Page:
Hundreds of activists showed up at Lamport park in Toronto's west end Wednesday in an attempt to stop the city and police from removing dozens of homeless people from the park who had been encamped there since last year.
Camping is illegal in city parks, and as the pandemic eases, the city plans to clear out larger homeless encampments in order to give the spaces back to the residences of the neighbourhood.
Last week, the city went around the homeless encampment and posted trespass warnings and warned campers that they could face a $10,000 fine if they did not leave. The city offered assistance to the homeless members of the camp in an effort to move the squatters to hotel rooms or approved homeless shelters. According to the Canadian Press, only one woman took the city's offer and moved into a hotel; the others decided to press their luck.
For many, the rules and restrictions they must abide by in a city-run hotel or shelter is a non-starter. Many campers have also expressed the sense of community created in the encampment. "This is freedom, there is love here," said Bailey Kelly, a former occupant of the site. "I'm going to miss my new friends here. I don't have family, they've become my family." "They're criminalizing everyone living here, this is scary and traumatizing and just absolutely unnecessary," Kelly added.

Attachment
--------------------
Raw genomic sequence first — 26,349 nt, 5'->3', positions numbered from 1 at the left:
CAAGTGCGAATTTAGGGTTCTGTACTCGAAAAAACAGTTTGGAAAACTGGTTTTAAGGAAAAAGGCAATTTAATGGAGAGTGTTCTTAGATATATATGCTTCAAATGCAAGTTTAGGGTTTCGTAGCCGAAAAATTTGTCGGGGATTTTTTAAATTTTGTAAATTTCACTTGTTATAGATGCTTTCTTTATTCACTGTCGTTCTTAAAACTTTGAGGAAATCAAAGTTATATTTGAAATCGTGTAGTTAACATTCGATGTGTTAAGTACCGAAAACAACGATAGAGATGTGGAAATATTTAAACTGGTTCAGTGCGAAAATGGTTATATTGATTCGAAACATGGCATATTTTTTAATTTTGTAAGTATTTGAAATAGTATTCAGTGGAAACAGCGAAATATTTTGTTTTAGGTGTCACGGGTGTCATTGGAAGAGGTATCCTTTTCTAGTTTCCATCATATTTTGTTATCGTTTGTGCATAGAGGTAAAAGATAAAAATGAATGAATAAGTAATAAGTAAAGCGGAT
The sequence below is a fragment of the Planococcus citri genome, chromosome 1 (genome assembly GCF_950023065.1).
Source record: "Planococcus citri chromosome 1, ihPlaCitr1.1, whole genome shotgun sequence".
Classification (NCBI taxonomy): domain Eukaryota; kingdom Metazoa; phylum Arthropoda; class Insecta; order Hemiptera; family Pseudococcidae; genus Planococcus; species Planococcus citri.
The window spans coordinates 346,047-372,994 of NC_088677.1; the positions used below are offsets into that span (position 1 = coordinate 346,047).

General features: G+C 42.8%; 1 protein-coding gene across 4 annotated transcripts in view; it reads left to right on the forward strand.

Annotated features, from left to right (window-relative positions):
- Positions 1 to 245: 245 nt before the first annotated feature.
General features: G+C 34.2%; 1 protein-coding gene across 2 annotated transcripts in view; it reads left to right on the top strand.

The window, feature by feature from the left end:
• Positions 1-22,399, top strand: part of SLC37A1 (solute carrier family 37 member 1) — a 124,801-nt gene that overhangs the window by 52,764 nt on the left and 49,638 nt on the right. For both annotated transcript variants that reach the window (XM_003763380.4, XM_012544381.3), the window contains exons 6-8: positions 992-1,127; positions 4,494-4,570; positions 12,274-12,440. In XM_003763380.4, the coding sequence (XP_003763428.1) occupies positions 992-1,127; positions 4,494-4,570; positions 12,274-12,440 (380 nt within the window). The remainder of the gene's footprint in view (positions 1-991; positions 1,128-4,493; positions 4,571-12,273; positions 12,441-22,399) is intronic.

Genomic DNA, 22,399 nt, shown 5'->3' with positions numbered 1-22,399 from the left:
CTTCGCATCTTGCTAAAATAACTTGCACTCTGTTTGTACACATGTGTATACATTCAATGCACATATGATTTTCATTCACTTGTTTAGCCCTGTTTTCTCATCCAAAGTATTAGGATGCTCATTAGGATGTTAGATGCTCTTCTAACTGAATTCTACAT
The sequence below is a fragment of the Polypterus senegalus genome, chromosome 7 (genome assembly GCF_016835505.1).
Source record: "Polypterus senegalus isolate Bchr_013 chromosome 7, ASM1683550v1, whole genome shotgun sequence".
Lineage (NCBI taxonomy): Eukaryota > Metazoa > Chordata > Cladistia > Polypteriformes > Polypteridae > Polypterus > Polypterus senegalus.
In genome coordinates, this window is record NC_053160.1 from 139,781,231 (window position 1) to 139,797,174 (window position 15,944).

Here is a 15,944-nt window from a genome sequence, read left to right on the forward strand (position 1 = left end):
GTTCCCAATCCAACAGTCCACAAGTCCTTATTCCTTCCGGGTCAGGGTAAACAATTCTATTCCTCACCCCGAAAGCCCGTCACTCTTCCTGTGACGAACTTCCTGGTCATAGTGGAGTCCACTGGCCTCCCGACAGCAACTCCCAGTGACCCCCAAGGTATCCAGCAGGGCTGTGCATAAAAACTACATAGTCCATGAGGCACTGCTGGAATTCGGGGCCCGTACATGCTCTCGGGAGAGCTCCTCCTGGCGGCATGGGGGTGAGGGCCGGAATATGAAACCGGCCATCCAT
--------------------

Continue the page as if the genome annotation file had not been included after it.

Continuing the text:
Dozens of police officers, including eight on horseback, city security officials, and clean-up crews, appeared at the site, met by at least 100 activists. Several activists were arrested when they attempted to stop a bulldozer from removing a make-shift wooden house. The city only managed to remove one tent and two wooden structures. There remains other camps spread throughout the park, but the city says they left them "for the safety of all concerned."